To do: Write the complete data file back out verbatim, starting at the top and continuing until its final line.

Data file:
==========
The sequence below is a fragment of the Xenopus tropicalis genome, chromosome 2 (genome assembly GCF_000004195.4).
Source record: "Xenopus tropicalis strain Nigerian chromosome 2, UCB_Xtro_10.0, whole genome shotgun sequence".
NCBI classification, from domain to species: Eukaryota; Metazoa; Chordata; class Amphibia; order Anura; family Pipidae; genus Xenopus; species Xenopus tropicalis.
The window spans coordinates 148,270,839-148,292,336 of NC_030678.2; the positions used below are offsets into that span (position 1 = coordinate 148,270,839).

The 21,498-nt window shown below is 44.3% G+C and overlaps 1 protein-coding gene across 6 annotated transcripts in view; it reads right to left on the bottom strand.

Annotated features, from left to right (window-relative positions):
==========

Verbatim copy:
The sequence below is a fragment of the Xenopus tropicalis genome, chromosome 2 (genome assembly GCF_000004195.4).
Source record: "Xenopus tropicalis strain Nigerian chromosome 2, UCB_Xtro_10.0, whole genome shotgun sequence".
NCBI classification, from domain to species: Eukaryota; Metazoa; Chordata; class Amphibia; order Anura; family Pipidae; genus Xenopus; species Xenopus tropicalis.
The window spans coordinates 148,270,839-148,292,336 of NC_030678.2; the positions used below are offsets into that span (position 1 = coordinate 148,270,839).

The 21,498-nt window shown below is 44.3% G+C and overlaps 1 protein-coding gene across 6 annotated transcripts in view; it reads right to left on the bottom strand.

Annotated features, from left to right (window-relative positions):